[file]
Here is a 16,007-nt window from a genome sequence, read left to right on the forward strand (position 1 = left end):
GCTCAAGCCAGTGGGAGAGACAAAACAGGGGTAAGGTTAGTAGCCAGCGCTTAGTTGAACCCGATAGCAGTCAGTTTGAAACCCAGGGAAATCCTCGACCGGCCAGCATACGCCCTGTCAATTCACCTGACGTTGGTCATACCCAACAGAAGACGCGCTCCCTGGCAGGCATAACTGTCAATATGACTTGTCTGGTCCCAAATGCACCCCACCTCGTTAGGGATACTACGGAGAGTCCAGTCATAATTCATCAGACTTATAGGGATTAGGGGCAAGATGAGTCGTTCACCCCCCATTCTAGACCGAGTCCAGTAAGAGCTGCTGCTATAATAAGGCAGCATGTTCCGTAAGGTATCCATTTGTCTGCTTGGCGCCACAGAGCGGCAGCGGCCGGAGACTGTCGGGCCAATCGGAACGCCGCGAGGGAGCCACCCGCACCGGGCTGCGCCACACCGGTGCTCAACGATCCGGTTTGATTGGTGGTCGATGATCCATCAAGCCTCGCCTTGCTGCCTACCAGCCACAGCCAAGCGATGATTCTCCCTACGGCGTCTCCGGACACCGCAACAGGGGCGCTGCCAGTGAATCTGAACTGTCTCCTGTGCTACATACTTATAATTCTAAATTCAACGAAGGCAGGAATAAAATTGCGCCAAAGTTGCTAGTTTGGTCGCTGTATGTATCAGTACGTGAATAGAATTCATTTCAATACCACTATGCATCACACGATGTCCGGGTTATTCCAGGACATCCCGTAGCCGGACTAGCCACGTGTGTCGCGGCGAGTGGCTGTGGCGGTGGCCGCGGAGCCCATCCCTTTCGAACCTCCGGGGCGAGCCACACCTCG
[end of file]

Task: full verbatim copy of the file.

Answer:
Here is a 16,007-nt window from a genome sequence, read left to right on the forward strand (position 1 = left end):
GCTCAAGCCAGTGGGAGAGACAAAACAGGGGTAAGGTTAGTAGCCAGCGCTTAGTTGAACCCGATAGCAGTCAGTTTGAAACCCAGGGAAATCCTCGACCGGCCAGCATACGCCCTGTCAATTCACCTGACGTTGGTCATACCCAACAGAAGACGCGCTCCCTGGCAGGCATAACTGTCAATATGACTTGTCTGGTCCCAAATGCACCCCACCTCGTTAGGGATACTACGGAGAGTCCAGTCATAATTCATCAGACTTATAGGGATTAGGGGCAAGATGAGTCGTTCACCCCCCATTCTAGACCGAGTCCAGTAAGAGCTGCTGCTATAATAAGGCAGCATGTTCCGTAAGGTATCCATTTGTCTGCTTGGCGCCACAGAGCGGCAGCGGCCGGAGACTGTCGGGCCAATCGGAACGCCGCGAGGGAGCCACCCGCACCGGGCTGCGCCACACCGGTGCTCAACGATCCGGTTTGATTGGTGGTCGATGATCCATCAAGCCTCGCCTTGCTGCCTACCAGCCACAGCCAAGCGATGATTCTCCCTACGGCGTCTCCGGACACCGCAACAGGGGCGCTGCCAGTGAATCTGAACTGTCTCCTGTGCTACATACTTATAATTCTAAATTCAACGAAGGCAGGAATAAAATTGCGCCAAAGTTGCTAGTTTGGTCGCTGTATGTATCAGTACGTGAATAGAATTCATTTCAATACCACTATGCATCACACGATGTCCGGGTTATTCCAGGACATCCCGTAGCCGGACTAGCCACGTGTGTCGCGGCGAGTGGCTGTGGCGGTGGCCGCGGAGCCCATCCCTTTCGAACCTCCGGGGCGAGCCACACCTCG